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To PhD or not to PhD?


Naveen GOUTHAM
Naveen GOUTHAM

Merci beaucoup d'avoir accepté l'interview.


Can you introduce yourself?

I come from the only country in the world with an ocean named after it, India. Upon completing my Bachelor’s degree in Mechanical Engineering in India, I moved to Ecole Polytechnique in France in 2017 to pursue a Master’s degree in Renewable Energy. At Ecole Polytechnique, I learned to work in a dynamic, multi-cultural environment. I carried out my Master-1 internship at Laboratoire de Météorologie Dynamique - Polytechnique, where I worked on improving wind speed forecasts using machine learning. Later, I carried out my Master-2 internship at Valeo R&D working on an innovative heating system for electric cars. Between 2020 and 2022, I carried out my PhD (CIFRE) with a collaboration between EDF R&D and Laboratoire de Météorologie Dynamique on sub-seasonal predictions of essential climate variables over Europe. Currently, I work as a Research Engineer at EDF R&D.

 

Why did you decide to pursue a PhD?

While I was carrying out my Master-1 internship at Laboratoire de Météorologie Dynamique, I realized how much I enjoy research. The ability to learn new things, ask new questions and find answers step-by-step was satisfying. I never knew research could be fun! At the end of my Master-1 internship, I was able to write a research article and submit it to a peer-reviewed journal. My supervisor offered me a PhD position with him. My supervisor adapted the subject to meet my interests, and found collaboration and finance from EDF R&D to carry out applied research. I gracefully accepted it.

 

Can you briefly describe your PhD topic?

My PhD was on sub-seasonal (forecasts beyond 2 weeks and up to 2 months) meteorological predictions for the European energy sector. It involved quantifying the quality of existing forecasting systems, improving the forecasts using statistical methods, and applying the improved forecasts for an energy case. My PhD manuscript is available online.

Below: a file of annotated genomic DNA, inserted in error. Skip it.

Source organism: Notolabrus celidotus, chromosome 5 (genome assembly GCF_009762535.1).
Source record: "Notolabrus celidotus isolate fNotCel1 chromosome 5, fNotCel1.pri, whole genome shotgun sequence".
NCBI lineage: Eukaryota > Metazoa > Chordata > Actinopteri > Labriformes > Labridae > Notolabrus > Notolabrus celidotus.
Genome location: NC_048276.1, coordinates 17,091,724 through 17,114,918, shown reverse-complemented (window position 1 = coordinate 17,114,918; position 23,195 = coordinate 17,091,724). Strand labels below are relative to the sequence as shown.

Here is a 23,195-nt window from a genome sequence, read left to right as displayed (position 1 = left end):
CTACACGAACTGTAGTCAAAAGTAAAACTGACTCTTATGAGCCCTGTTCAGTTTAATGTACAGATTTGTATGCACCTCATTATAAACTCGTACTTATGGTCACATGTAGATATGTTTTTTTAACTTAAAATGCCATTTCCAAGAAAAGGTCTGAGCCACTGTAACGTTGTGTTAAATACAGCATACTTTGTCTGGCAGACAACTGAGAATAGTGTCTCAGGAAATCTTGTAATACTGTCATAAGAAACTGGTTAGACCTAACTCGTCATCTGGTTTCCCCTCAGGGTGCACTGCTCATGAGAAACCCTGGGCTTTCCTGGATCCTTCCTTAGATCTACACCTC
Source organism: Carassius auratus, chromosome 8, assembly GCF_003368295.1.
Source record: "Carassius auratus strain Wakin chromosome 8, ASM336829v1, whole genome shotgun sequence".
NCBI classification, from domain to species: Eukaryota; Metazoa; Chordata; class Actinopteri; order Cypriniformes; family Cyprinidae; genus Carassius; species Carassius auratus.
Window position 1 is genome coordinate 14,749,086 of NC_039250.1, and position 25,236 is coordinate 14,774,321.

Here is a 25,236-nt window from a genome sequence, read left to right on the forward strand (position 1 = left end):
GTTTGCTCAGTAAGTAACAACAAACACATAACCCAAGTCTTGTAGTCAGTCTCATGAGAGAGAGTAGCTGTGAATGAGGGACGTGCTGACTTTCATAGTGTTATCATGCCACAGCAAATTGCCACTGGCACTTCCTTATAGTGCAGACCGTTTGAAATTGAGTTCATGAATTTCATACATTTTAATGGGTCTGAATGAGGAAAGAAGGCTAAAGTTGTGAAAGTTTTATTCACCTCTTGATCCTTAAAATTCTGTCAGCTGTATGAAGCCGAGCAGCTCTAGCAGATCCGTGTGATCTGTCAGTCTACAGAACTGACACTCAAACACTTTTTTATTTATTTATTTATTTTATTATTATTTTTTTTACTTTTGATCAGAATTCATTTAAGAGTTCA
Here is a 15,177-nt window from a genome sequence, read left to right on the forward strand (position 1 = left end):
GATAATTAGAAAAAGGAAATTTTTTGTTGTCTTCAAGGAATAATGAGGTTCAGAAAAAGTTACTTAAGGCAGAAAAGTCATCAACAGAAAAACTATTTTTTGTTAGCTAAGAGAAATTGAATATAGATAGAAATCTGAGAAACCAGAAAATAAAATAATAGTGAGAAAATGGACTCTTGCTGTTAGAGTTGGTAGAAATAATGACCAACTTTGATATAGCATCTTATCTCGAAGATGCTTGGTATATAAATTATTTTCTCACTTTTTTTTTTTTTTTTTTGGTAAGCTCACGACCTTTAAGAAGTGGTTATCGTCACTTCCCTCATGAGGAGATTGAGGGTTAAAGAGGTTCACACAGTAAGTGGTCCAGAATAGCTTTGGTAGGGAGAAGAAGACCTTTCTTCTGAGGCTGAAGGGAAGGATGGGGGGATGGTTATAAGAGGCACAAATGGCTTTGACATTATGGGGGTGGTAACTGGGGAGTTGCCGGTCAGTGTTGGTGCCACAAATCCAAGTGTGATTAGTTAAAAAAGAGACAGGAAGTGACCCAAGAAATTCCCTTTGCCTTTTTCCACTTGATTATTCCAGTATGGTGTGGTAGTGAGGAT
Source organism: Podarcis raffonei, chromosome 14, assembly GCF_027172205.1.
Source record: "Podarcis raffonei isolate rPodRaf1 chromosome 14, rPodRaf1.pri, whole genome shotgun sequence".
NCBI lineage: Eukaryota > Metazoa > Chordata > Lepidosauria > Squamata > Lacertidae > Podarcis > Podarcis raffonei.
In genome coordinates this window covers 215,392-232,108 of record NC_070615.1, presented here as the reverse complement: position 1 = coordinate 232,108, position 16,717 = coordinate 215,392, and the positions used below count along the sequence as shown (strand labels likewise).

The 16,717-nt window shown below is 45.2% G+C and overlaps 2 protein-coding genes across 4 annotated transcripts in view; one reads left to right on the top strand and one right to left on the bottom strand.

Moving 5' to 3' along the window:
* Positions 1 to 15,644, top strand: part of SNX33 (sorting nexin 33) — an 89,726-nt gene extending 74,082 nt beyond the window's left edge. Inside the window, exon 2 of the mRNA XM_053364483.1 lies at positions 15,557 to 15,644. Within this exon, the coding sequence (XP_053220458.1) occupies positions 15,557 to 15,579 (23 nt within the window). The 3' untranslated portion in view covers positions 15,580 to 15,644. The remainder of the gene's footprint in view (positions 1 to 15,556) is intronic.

How did your career evolve after the PhD?

I carried out my PhD (CIFRE) at EDF R&D. My PhD was an exploratory step for EDF R&D on seasonal forecasts. Upon the completion of my PhD, I was offered a permanent position as a Research Engineer in the same team to continue working on the same topic and operationalize the results obtained during my PhD. I took the opportunity to stay at EDF R&D and see to it that the results of my PhD are applied. Currently, in addition to seasonal forecasts, I also work on the resilience of energy systems to climate change. To conclude, having a PhD is equivalent to having experience in project management, and so finding opportunities with a PhD is much easier. 

 

What is your advice to prospective PhD students?

If you want to add new knowledge to the world, discover yourself, learn and master project management, communication, time management, and critical thinking, and acquire new skills, then PhD is for you. For an illustrative guide to understanding PhD, I recommend reading the illustration below (taken from “Matt Might, The Illustrated Guide to a PhD”). Although having an interesting PhD topic is important to stay motivated for at least three years, having a compatible and understanding supervisor takes precedence. If you like the supervisor, you can get easily motivated to learn any new subject. So, choose your supervisor carefully.







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